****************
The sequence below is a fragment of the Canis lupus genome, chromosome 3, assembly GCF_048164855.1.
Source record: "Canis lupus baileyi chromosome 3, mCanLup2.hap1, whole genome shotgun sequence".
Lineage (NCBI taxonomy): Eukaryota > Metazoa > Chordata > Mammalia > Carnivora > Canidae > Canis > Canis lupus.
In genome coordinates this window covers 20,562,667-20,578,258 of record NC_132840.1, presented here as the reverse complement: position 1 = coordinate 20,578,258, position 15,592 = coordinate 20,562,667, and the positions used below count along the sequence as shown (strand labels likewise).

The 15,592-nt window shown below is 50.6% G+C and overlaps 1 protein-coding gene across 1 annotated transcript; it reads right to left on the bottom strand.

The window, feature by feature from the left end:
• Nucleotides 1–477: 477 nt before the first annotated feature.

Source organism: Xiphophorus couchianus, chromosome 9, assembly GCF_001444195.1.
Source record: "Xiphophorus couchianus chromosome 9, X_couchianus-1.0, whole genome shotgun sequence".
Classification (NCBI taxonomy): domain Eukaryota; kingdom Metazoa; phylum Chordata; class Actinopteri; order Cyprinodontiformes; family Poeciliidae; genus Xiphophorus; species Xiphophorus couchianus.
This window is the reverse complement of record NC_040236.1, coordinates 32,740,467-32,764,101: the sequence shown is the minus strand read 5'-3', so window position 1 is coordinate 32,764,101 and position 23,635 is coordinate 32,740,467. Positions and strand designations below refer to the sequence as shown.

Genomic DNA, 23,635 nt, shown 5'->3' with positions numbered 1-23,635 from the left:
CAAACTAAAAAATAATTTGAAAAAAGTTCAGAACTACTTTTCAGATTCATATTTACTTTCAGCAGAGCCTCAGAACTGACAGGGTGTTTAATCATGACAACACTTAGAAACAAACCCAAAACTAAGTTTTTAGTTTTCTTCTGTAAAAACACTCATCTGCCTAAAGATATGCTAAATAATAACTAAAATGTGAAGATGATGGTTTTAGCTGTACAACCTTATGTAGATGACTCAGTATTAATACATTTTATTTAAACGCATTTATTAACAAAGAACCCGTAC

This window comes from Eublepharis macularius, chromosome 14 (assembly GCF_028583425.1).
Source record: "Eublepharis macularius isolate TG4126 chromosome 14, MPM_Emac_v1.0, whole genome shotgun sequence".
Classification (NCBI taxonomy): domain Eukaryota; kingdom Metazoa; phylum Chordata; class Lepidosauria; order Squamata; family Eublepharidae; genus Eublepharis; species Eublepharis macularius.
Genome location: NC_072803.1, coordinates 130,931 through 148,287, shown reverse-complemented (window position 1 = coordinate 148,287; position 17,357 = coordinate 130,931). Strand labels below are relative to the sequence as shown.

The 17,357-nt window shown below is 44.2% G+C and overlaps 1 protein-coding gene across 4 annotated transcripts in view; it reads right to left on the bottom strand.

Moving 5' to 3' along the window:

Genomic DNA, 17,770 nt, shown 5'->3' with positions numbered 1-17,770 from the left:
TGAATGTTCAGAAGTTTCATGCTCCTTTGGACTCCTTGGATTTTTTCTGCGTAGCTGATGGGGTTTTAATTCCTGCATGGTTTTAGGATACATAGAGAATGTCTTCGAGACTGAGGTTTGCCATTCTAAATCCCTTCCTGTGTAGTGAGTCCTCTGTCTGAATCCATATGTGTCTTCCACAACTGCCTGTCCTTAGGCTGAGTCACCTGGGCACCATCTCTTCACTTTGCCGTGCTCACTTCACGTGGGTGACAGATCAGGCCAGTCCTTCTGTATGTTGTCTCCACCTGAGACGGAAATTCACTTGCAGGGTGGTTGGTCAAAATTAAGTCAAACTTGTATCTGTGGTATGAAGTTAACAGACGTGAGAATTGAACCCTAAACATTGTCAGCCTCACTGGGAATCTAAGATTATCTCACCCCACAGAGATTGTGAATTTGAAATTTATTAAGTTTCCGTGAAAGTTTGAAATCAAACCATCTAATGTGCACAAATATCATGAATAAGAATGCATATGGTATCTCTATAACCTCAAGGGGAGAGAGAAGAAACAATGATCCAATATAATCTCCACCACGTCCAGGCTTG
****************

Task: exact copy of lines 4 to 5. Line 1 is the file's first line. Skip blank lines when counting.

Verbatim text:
In genome coordinates this window covers 20,562,667-20,578,258 of record NC_132840.1, presented here as the reverse complement: position 1 = coordinate 20,578,258, position 15,592 = coordinate 20,562,667, and the positions used below count along the sequence as shown (strand labels likewise).

The 15,592-nt window shown below is 50.6% G+C and overlaps 1 protein-coding gene across 1 annotated transcript; it reads right to left on the bottom strand.